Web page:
Marxchivist, extending some Midnight Special love your way. Thanks for the memories. Before MTV, The Midnight Special was the only TV venue to see the current hits being performed (most of them live, in fact). Despite the name of the show, it started at 2AM in my area, but I always did my best to stay awake for it. I remember seeing the Fleetwood Mac, Kiss and ELO performances you posted when they were originally aired. Also Heart, Alice Cooper, David Bowie, and Blondie.
posted by Oriole Adams at 12:24 PM on September 23, 2007


I see your Pete Shelley, and I raise you one Gary Numan.
posted by miss lynnster at 12:25 PM on September 23, 2007


Boy, I sure remember Midnight Special, too. Hosted by Wolfman Jack.
posted by Ethereal Bligh at 12:26 PM on September 23, 2007


Okay, try to get THIS out of your head now. I've tried for decades to no avail.

P.S. -- Poor Aimee Mann.
posted by miss lynnster at 12:28 PM on September 23, 2007 [1 favorite]


Ah, Video Disc. Now THAT takes me back. My grandparents had a player, and it wasn't cheap. But Superman, Star Wars and Planet of the Apes all looked better than VHS on it. Video on vinyl - whoda thought?
posted by dgbellak at 12:31 PM on September 23, 2007


When MTV first switched on, there was such a dearth of material that Roly Poly Fish Heads was in heavy rotation. (Song starts about 2 minutes in.)
posted by StickyCarpet at 12:37 PM on September 23, 2007


I can't be sure I'm not confusing it with laserdisc. I'm getting old.

'Til Tuesday and Voices Carry is one of a handful of songs that I extremely strongly associate with MTV. I had no idea until recently that that was Aimee Mann.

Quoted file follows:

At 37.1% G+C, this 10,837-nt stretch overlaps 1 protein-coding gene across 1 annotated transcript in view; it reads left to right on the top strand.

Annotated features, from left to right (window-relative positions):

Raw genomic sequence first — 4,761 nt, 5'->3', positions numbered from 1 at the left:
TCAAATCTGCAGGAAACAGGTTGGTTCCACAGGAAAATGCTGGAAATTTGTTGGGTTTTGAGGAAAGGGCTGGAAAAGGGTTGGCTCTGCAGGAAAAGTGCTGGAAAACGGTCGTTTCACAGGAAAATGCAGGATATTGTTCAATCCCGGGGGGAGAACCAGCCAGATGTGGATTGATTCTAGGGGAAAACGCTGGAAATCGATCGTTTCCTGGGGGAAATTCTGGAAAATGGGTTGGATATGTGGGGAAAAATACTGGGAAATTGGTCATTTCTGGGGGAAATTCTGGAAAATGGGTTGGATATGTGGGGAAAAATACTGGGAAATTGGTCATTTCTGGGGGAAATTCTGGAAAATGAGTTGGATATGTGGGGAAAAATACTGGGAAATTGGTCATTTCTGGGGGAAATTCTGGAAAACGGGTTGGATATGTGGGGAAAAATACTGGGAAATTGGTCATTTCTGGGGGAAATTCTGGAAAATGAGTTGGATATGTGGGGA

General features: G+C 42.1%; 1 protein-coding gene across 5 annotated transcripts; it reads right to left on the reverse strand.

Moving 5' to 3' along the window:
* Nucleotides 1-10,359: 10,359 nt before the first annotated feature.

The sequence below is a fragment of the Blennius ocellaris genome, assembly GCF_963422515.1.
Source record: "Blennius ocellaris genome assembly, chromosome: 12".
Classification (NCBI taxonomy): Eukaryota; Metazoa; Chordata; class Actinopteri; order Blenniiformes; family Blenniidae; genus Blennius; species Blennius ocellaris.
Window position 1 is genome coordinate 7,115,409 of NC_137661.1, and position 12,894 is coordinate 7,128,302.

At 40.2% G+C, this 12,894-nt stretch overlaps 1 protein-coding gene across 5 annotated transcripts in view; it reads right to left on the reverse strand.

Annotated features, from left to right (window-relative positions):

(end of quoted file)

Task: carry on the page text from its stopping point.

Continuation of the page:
“When MTV first switched on, there was such a dearth of material..."

I remember a rotation and you could see all their videos in not too long. That's another reason I'm pretty sure I watched it at the beginning of that August, when they premiered.
posted by Ethereal Bligh at 12:41 PM on September 23, 2007


ach, Reading the Wikipedia entry on MTV, I see the actual day of launching MTV was "On August 1, 1981, at 12:01 a.m.

MTV: Music Television launched with the words "Ladies and gentlemen, rock and roll," spoken by original COO John Lack. Those words were really accompanied by the original MTV theme song, a crunching guitar riff written by Jonathan Elias and John Petersen, playing over a montage of the Apollo 11 moon landing. MTV producers Alan Goodman and Fred Seibert used this public domain footage as a conceit, associating MTV with the most famous moment in world television history.[citation needed]

Appropriately, the first music video shown on MTV was "Video Killed the Radio Star" by The Buggles. The second video shown was Pat Benatar's "You Better Run". Sporadically, the screen would go black when someone at MTV inserted a tape into a VCR".

The Buggles? Who the hell are The Buggles? Dang, not a very auspicious beginning for such an extraordinary event. (See, I left the West to live in India for 10 years between 1975 and almost 1986, so I know little about the West during that time, seems so much history to catch up on!). Now looking up New Wave.
posted by nickyskye at 12:41 PM on September 23, 2007


Einsturzende Neubauten, Kraut, Lene Lovich, The Specials, ALAN VEGA, are among the countless videos I saw in the first two years of MTV.

Styx "mr. roboto" spelled the death of that station to me, Journey, Toto (!), Kansas (gads!) soon followed,

"Lawyers in Love" anyone?
posted by Max Power at 12:51 PM on September 23, 2007